What makes a miracle?
A bus driver gets shot in the chest -- twice -- yet the bullets barely leave a scratch. Why? Because in his front chest pocket is a Bible.
Modern day miracle, or just a great bit of luck?
Whether you believe in miracles -- or the God behind them -- there’s no escaping the fact that a lot of people have their own miracle story to share.
I know, because last year, after one little shout out on a radio station, I had 1,500 people write in and tell me about the times God stepped in and saved the day. And as I read through them all, a few things became clear.
Miracles are not reserved for the elite. I couldn’t find evidence of any kind of grading system that matches the strength of the miracle to the goodness of our souls. Believe me, some of the people that God helped out were major screw-ups. Miracles aren’t a reward for good behavior. In fact, I don’t even think they’re a reward at all.
But they’re not all equal. Some are jaw-on-the-floor big, with seemingly impossible events conspiring to bring about an inexplicable change of circumstance.
Like the time a three-year-old girl walks into a jewelry store with her father at the very moment that a robbery is about to turn into a murder scene. Guns racked, the thieves take one look at the girl, realized they’re in over their heads and flee, leaving their hostages unharmed.
Or the letter that makes it from Pennsylvania to Arizona in less than twelve hours, arriving in time to bring a healing smile to an old man’s face on his last night on earth.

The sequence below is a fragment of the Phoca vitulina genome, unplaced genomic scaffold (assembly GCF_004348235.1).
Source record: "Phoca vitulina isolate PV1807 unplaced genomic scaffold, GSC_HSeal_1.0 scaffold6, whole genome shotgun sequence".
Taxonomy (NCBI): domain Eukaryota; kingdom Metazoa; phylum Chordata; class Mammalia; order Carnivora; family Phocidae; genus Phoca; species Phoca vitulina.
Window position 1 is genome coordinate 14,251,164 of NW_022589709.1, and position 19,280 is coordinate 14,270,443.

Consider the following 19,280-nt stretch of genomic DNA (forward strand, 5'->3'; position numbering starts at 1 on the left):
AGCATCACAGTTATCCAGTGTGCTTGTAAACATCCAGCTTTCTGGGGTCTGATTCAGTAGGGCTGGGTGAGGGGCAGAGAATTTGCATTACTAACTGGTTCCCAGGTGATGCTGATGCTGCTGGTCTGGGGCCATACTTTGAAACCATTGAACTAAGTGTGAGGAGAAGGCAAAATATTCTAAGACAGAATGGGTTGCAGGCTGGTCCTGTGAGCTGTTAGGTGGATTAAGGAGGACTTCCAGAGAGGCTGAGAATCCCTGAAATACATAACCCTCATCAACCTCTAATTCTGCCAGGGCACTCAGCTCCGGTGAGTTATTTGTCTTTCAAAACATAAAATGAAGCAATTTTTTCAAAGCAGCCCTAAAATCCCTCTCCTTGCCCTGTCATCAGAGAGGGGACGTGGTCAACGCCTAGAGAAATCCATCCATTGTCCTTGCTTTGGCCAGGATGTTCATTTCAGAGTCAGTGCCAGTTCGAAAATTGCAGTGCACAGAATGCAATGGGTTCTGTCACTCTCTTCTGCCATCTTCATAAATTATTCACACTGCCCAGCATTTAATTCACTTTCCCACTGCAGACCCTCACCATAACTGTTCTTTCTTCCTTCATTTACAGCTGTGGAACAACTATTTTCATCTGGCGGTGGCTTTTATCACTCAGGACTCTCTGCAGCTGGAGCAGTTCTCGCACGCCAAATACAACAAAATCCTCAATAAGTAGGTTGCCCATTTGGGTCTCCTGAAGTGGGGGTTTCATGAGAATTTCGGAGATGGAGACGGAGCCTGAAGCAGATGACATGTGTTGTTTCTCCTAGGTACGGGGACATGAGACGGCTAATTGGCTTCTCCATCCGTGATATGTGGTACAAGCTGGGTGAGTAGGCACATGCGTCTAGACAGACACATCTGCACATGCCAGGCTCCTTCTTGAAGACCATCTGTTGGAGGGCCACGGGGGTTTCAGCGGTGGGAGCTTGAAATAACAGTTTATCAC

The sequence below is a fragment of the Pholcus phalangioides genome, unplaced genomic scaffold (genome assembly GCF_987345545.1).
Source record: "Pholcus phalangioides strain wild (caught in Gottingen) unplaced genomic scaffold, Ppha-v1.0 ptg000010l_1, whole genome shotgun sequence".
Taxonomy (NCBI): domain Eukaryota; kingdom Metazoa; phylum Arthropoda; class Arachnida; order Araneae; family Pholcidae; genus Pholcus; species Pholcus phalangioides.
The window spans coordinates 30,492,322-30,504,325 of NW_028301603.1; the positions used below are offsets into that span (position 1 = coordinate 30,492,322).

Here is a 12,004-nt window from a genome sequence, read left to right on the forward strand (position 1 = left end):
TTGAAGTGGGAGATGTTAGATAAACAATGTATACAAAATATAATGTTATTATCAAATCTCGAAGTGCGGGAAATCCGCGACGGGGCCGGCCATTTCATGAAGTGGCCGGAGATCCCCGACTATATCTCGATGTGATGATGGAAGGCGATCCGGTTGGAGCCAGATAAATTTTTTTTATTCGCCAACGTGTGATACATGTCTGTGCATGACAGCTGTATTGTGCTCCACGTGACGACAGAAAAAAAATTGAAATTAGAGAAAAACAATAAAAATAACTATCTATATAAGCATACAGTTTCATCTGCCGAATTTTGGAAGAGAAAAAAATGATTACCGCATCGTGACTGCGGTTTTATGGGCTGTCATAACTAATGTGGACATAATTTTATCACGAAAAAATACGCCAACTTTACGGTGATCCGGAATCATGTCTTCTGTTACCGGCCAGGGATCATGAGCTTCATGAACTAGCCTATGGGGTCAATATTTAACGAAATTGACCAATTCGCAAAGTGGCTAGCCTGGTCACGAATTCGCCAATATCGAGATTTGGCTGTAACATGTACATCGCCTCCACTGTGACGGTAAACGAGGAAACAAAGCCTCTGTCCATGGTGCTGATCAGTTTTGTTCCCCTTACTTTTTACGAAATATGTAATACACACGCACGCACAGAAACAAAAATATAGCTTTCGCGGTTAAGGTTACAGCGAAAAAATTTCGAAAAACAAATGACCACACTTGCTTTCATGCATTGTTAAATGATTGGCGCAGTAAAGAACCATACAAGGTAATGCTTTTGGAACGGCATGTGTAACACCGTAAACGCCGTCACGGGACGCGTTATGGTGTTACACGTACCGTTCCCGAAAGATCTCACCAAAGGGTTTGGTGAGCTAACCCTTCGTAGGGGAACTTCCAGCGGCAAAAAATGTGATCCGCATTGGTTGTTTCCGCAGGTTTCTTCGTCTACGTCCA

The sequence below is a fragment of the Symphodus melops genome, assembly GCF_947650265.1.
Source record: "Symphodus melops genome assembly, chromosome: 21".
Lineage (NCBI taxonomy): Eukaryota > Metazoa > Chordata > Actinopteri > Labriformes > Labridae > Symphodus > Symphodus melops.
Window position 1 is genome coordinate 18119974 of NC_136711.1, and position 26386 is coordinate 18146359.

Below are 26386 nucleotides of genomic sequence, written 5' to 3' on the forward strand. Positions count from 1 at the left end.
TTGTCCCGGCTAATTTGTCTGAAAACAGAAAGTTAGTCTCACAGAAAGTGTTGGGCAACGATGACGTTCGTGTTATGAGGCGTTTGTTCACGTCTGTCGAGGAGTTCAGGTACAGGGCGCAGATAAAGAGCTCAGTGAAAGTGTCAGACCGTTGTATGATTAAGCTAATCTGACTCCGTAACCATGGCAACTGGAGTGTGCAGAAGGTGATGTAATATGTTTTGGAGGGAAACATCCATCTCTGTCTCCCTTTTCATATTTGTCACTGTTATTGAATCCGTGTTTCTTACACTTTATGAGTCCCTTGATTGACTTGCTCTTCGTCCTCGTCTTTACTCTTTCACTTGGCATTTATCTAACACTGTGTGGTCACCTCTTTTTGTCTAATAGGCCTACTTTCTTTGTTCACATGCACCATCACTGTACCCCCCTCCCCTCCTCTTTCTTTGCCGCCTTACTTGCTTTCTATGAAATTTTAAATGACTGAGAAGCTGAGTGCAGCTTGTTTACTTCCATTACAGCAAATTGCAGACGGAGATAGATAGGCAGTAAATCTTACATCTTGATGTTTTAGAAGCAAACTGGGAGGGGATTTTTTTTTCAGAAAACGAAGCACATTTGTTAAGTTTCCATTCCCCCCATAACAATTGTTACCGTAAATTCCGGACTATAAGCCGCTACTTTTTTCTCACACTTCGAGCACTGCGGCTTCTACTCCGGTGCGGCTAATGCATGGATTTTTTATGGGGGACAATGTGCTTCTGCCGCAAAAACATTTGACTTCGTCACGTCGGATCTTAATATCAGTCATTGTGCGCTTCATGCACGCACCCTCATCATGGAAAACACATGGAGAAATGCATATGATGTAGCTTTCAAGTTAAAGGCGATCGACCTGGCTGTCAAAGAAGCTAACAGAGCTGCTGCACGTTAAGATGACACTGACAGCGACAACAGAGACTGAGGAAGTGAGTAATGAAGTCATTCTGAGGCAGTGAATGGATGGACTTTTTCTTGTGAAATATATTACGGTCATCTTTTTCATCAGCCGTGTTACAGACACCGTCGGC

I was young and foolish the day I went out hunting alone. I didn’t bother telling anyone that I was going to a lake I’d never visited before. But I know that holding the shotgun upside down, barrel pointed at my side, was about as dumb a thing as I had ever done.
Somehow the gun went off and I ended up with a hole the size of a small door knob punched through my side.
I fell to the ground, crawled out of the shallow water and laid there alone for hours, a thick fog descending as the sun set. Nobody came. I was alone. I was dying. Then God stepped in.
The chances of my wife and friends choosing the right lake, looking the right way as their headlights skimmed my car, that I could hear their calls and they could hear my faint replies were just too much.
The thick fog parting not once but twice for the helicopter to land. That I made it to hospital in time, was patched up and able to walk again, was more than good fortune. It was a God thing. It was a miracle.
I don’t know why miracles happen to some people and not others. I don’t know why some miracles result in life while others are found in death. But I do know that the thought of life without those divine interventions leaves me cold.
Miracles happen, every day. So when we hear about a bus driver who happened to put a Bible right in the place where a guy would later fire his gun, what are we going to do with that? Move on, brush it off as luck?
Look around you. There are a lot of “lucky” things happening. It’s like GK Chesterton said, “The believers in miracles accept them (rightly or wrongly) because they have evidence for them. The disbelievers in miracles deny them (rightly or wrongly) because they have a doctrine against them.”
We have the evidence. Maybe now it’s time to change our doctrine.